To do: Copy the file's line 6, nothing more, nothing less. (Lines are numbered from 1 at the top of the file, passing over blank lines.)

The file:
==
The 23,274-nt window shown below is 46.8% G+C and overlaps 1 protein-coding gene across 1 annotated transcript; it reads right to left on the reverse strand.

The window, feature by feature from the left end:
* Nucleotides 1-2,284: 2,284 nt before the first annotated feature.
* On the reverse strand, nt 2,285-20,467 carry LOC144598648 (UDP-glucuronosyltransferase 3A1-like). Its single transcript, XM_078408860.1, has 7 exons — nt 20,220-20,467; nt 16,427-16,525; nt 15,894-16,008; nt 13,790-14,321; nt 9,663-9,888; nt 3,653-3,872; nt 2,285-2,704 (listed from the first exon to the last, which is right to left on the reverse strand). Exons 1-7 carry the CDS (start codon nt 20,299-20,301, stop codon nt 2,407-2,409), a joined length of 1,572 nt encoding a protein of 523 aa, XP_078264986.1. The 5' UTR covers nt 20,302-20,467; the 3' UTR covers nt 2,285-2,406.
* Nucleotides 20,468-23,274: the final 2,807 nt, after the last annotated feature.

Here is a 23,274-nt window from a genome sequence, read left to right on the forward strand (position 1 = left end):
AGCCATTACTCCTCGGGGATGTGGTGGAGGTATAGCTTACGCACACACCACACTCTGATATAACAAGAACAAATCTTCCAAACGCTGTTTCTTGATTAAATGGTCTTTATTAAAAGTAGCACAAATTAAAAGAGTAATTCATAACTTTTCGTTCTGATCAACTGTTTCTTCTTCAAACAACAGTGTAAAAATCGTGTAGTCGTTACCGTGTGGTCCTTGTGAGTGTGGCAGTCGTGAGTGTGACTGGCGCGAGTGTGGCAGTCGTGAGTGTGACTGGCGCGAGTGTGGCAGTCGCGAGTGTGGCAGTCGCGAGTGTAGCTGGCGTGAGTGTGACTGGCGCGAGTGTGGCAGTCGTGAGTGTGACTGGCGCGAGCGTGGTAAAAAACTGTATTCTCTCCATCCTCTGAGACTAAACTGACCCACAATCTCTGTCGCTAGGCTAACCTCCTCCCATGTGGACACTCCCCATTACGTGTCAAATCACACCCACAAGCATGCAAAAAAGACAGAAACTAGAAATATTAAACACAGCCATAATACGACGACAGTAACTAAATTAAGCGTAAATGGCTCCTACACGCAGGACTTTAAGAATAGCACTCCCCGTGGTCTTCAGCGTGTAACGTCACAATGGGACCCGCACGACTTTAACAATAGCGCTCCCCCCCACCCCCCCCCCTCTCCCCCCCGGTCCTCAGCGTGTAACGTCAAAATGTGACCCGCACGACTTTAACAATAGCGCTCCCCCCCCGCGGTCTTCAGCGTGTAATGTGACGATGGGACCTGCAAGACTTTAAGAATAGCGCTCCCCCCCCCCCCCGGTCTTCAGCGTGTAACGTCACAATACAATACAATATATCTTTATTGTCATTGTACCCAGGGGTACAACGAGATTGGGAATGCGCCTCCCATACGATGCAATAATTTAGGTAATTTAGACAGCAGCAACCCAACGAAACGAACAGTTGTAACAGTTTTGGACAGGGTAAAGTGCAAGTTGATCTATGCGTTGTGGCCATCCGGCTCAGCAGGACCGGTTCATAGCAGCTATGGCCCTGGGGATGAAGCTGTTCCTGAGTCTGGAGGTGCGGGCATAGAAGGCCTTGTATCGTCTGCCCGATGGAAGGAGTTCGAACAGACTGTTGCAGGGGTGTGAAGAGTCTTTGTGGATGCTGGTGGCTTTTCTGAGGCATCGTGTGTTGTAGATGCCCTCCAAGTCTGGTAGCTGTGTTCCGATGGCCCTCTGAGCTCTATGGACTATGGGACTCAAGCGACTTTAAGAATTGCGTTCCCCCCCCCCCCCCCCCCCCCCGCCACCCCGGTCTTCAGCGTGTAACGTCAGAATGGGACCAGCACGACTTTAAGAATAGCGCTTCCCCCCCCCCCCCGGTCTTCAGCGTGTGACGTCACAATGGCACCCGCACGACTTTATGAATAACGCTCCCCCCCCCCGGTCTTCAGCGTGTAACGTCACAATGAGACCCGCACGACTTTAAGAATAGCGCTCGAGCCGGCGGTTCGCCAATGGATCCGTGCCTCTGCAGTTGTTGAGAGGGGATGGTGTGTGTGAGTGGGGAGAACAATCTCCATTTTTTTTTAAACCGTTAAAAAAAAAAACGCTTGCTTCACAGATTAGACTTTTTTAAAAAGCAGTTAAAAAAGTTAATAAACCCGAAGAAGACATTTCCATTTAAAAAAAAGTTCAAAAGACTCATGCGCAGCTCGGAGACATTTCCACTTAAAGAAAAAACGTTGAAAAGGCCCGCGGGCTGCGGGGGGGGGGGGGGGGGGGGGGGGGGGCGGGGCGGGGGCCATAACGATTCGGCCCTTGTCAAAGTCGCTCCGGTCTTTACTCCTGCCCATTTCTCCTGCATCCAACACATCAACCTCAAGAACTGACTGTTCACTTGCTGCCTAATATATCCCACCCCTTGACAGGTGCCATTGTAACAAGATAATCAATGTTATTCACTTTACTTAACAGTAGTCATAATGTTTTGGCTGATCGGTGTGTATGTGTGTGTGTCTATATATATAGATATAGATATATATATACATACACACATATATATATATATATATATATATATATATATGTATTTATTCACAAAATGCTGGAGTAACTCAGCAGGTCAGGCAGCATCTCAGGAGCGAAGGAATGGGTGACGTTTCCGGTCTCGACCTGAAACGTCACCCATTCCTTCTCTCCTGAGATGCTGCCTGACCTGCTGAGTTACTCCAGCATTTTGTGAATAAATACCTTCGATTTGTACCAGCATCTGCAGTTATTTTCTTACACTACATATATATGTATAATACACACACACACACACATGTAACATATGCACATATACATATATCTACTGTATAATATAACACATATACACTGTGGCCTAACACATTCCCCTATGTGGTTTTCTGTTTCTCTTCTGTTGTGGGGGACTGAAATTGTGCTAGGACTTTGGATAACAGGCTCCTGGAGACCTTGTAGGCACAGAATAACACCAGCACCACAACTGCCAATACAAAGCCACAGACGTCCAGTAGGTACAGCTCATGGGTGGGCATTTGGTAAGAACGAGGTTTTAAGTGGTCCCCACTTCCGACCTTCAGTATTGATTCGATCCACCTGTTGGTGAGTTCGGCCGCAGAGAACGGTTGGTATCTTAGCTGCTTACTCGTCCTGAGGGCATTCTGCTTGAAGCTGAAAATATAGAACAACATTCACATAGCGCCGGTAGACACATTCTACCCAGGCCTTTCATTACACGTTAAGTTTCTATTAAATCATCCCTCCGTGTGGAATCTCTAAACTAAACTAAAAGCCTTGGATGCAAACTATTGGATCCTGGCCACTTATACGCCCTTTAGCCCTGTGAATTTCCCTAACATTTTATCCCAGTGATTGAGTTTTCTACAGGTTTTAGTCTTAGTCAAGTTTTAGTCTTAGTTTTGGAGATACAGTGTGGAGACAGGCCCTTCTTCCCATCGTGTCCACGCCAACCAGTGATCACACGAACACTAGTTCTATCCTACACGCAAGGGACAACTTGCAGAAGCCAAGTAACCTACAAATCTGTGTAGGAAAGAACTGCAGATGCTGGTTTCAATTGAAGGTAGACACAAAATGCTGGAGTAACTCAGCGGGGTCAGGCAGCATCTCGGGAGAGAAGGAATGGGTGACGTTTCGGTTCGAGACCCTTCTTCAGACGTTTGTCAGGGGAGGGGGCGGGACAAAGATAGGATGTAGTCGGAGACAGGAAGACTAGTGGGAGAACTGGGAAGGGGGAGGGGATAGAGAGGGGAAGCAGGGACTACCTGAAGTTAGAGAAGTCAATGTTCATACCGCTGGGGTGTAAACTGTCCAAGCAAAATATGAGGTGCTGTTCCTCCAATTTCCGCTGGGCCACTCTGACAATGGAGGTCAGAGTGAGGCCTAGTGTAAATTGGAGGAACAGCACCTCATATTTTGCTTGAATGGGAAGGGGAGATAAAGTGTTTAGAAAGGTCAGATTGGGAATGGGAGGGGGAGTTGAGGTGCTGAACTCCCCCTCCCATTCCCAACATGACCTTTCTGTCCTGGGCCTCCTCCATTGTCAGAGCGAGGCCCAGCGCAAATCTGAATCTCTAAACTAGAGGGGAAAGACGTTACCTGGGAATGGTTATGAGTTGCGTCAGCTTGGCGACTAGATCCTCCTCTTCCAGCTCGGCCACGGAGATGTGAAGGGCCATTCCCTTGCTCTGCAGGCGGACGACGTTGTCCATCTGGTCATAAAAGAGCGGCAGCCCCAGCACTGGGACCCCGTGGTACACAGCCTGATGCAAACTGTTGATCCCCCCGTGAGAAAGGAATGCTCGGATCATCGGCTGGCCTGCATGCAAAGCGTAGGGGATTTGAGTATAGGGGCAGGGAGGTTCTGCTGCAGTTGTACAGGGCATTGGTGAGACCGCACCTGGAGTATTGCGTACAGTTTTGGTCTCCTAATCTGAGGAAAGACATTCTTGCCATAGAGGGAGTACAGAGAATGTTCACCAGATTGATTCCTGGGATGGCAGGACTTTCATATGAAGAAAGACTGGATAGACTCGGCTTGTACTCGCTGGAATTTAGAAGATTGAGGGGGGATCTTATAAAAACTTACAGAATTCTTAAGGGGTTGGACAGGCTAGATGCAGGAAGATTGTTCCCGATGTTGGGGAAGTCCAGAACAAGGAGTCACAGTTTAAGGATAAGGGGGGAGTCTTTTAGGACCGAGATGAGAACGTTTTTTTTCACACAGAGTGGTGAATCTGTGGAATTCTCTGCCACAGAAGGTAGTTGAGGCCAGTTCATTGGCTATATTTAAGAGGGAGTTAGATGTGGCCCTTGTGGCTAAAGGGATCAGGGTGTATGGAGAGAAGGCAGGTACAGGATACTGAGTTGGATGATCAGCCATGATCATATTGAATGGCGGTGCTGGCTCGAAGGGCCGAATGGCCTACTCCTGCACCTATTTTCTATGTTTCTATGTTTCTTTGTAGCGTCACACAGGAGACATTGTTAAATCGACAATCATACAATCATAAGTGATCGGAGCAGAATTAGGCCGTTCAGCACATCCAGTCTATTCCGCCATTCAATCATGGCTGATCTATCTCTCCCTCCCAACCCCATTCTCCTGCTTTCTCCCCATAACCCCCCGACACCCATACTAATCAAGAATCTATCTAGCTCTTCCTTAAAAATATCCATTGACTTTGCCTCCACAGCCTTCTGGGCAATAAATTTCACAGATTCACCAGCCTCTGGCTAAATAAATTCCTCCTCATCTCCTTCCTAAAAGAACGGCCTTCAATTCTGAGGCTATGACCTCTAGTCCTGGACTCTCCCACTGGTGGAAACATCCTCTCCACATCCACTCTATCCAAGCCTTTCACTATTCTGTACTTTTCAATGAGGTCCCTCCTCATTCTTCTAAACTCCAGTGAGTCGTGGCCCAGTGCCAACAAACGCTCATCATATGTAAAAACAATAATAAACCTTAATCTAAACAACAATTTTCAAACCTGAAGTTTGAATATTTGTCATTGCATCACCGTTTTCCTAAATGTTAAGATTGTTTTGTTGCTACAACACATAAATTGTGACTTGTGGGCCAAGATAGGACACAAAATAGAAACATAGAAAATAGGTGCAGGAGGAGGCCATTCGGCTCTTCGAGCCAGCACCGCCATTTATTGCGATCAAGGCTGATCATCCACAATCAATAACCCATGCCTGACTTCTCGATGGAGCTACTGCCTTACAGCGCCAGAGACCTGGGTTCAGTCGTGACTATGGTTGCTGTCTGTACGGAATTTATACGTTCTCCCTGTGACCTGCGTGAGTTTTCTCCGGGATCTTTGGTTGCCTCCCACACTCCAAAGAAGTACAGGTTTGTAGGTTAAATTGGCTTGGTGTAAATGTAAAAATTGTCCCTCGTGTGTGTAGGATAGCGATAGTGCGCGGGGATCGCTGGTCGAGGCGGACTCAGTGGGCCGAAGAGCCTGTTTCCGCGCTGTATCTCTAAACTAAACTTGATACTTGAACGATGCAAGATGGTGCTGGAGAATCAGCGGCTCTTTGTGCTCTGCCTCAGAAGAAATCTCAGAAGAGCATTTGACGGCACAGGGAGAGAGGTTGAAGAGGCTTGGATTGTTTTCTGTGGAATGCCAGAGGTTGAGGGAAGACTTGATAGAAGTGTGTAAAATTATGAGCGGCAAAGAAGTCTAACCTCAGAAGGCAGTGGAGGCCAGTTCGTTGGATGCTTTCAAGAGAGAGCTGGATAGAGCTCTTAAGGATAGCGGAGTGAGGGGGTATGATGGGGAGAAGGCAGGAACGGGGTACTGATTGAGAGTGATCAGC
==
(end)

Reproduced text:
Here is a 23,274-nt window from a genome sequence, read left to right on the forward strand (position 1 = left end):